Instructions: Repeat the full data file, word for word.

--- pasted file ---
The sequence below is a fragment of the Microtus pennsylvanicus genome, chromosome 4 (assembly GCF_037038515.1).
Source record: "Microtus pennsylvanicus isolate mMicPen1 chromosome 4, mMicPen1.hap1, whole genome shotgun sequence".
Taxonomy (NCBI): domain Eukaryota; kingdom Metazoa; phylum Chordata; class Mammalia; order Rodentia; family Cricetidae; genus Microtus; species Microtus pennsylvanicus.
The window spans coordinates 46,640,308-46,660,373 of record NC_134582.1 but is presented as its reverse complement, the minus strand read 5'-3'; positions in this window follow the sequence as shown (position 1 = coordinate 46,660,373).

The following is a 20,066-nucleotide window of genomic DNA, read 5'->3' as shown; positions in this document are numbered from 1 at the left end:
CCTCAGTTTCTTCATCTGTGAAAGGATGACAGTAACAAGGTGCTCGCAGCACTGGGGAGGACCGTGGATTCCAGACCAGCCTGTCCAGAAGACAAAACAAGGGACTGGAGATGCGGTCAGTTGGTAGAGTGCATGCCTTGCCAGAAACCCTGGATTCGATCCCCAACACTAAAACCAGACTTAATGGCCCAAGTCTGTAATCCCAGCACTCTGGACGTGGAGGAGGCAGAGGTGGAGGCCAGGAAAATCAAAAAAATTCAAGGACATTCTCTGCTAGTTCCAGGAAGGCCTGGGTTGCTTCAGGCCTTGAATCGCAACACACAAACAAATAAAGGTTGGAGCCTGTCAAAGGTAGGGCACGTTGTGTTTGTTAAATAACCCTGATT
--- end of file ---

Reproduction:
The sequence below is a fragment of the Microtus pennsylvanicus genome, chromosome 4 (assembly GCF_037038515.1).
Source record: "Microtus pennsylvanicus isolate mMicPen1 chromosome 4, mMicPen1.hap1, whole genome shotgun sequence".
Taxonomy (NCBI): domain Eukaryota; kingdom Metazoa; phylum Chordata; class Mammalia; order Rodentia; family Cricetidae; genus Microtus; species Microtus pennsylvanicus.
The window spans coordinates 46,640,308-46,660,373 of record NC_134582.1 but is presented as its reverse complement, the minus strand read 5'-3'; positions in this window follow the sequence as shown (position 1 = coordinate 46,660,373).

The following is a 20,066-nucleotide window of genomic DNA, read 5'->3' as shown; positions in this document are numbered from 1 at the left end:
CCTCAGTTTCTTCATCTGTGAAAGGATGACAGTAACAAGGTGCTCGCAGCACTGGGGAGGACCGTGGATTCCAGACCAGCCTGTCCAGAAGACAAAACAAGGGACTGGAGATGCGGTCAGTTGGTAGAGTGCATGCCTTGCCAGAAACCCTGGATTCGATCCCCAACACTAAAACCAGACTTAATGGCCCAAGTCTGTAATCCCAGCACTCTGGACGTGGAGGAGGCAGAGGTGGAGGCCAGGAAAATCAAAAAAATTCAAGGACATTCTCTGCTAGTTCCAGGAAGGCCTGGGTTGCTTCAGGCCTTGAATCGCAACACACAAACAAATAAAGGTTGGAGCCTGTCAAAGGTAGGGCACGTTGTGTTTGTTAAATAACCCTGATT